Hells Bells. Much of the GOP now days cannot find their way from the mens room.

    We're in a heap of trouble.

    Fiscal Conservatism used to mean folks who wanted to LEAD the country on a more fiscally responsible path but now we have folks like Cantor and I do not think this guy knows his backside from a dog dollop in the grass.

  3. Best politicians money can buy.

  4. not only the best that money can buy – but perfectly legal now thanks to SCOTUS.

    Basically, we have a system that allows the companies who, as an industry, has a virtual monopoly – use their "free speech" …. "rights" (conferred by SCOTUS) to donate to the campaigns of those politicians who will vote to continue to protect their monopolistic approach to "business".

    Apparently the Conservatives in this country are torn between the "free market" and what to do about the monopolistic patterns we see in things like health care.

    For instance, note how most of the big players are free to deny coverage to pre-existing conditions – an industry-wide practice that basically insured that only the dumbest of the dumb companies would dare to offer coverage to those the industry companies had deemed "unisureable".

  5. For instance, note how most of the big players are free to deny coverage to pre-existing conditions –


    Not any more. What remains to be seen is whether they will offer a policy that anyone can afford.

    I actually once had a company offer me insurance capped at $20,000 that cost $24,000, because of my chronic conditions!

  6. Anonymous Avatar

    Of course, receiving labor union money doesn't count! Sauce for the Goose is sauce for the Gander.


  7. In the end, it all comes down to what the guy is worth…..


    "For decades, the government in analyzing whether regulations make economic sense has used something called "value of a statistical life."

    The so-called price tag became a political hot topic in 2002, when the Bush administration tried to reduce the value of elderly people by 38 percent compared to people under 70.

    Then quietly in 2004, the EPA reduced the value of life for everyone from $7.9 million to $7 million. The Associated Press uncovered the devaluation in 2008 and the EPA's move was criticized by Democrats and ridiculed by comedians.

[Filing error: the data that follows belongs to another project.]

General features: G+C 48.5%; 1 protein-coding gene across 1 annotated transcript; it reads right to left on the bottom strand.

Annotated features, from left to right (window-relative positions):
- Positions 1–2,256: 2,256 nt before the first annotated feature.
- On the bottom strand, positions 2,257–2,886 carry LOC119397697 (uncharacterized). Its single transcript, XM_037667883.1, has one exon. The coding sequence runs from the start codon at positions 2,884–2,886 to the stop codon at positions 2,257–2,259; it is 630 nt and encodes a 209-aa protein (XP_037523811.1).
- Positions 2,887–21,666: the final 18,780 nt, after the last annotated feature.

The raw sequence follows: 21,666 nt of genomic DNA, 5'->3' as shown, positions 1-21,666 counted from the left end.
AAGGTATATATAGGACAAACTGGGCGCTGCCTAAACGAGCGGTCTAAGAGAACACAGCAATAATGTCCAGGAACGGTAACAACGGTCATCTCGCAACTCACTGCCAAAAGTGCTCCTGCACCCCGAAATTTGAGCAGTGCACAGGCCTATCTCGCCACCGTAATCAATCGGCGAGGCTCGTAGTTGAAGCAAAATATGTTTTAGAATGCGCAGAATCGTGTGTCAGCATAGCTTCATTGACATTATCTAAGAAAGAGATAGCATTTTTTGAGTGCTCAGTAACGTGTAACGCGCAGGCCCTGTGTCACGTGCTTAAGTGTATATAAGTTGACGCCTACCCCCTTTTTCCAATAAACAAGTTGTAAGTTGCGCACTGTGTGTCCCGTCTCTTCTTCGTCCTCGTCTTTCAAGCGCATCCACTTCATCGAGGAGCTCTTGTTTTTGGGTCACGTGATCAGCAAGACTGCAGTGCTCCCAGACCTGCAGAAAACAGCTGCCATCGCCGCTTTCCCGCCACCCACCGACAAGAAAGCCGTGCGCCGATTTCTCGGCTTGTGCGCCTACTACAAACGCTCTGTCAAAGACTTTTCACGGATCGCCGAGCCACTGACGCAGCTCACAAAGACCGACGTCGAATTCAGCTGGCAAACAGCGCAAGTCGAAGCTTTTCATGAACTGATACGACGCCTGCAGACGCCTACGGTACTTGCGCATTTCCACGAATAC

Soon after the Obama administration took over in 2009, the value of a statistical life was pushed back up to $7.9 million.

    But the haggling over the “price tag” is not the only controversial element of the EPA’s debate over the value of human life; not all deaths are equal — at least when considering their environmental value. Again, according the the AP:

    The EPA proposal also would put more value on preventing cancer deaths over other causes of death, like heart attacks. That is because there is a bigger scare factor for cancer, EPA officials said. But critics say that puts a premium on touchy-feely emotions over science. …

    In the proposal, the EPA is adding a 50 percent "cancer differential" to calculating death risks. This would say the risk of dying of cancer is 50 percent worse — or more costly — than the risk of dying in other ways."

  8. The world economy could double by 2027. We are going to need all the infrastructure we can build. This is no time for skinflints like Cantor to be running around crying that the sky is falling, we have to cut costs.

    Suppose that instead of spending
    Money to keep 75 year Olds alive here we spend the same money to keep 5 year Olds alive in the third world. They will be the future customers who pay down our debt.

  9. Hydra,

    Here is the truth:

    This country is losing its economic competitiveness in part due to a very inefficient health care system that is held together by bandaids.